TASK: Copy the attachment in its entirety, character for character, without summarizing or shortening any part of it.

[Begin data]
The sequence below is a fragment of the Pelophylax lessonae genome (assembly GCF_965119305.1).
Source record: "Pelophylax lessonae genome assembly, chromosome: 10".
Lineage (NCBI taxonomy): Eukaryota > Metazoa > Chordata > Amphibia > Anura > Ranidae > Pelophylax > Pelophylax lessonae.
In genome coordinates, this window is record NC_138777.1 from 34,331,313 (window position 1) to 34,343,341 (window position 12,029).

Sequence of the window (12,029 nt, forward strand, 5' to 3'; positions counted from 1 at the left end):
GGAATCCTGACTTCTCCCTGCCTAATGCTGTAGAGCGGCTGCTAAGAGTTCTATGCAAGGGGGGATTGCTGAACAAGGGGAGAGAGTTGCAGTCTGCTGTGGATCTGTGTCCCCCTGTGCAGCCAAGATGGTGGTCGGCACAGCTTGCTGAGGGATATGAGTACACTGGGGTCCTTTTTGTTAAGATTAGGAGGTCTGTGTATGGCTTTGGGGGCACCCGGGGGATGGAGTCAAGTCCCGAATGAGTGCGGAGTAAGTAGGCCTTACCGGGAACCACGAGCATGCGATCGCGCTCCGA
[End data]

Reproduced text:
The sequence below is a fragment of the Pelophylax lessonae genome (assembly GCF_965119305.1).
Source record: "Pelophylax lessonae genome assembly, chromosome: 10".
Lineage (NCBI taxonomy): Eukaryota > Metazoa > Chordata > Amphibia > Anura > Ranidae > Pelophylax > Pelophylax lessonae.
In genome coordinates, this window is record NC_138777.1 from 34,331,313 (window position 1) to 34,343,341 (window position 12,029).

Sequence of the window (12,029 nt, forward strand, 5' to 3'; positions counted from 1 at the left end):
GGAATCCTGACTTCTCCCTGCCTAATGCTGTAGAGCGGCTGCTAAGAGTTCTATGCAAGGGGGGATTGCTGAACAAGGGGAGAGAGTTGCAGTCTGCTGTGGATCTGTGTCCCCCTGTGCAGCCAAGATGGTGGTCGGCACAGCTTGCTGAGGGATATGAGTACACTGGGGTCCTTTTTGTTAAGATTAGGAGGTCTGTGTATGGCTTTGGGGGCACCCGGGGGATGGAGTCAAGTCCCGAATGAGTGCGGAGTAAGTAGGCCTTACCGGGAACCACGAGCATGCGATCGCGCTCCGA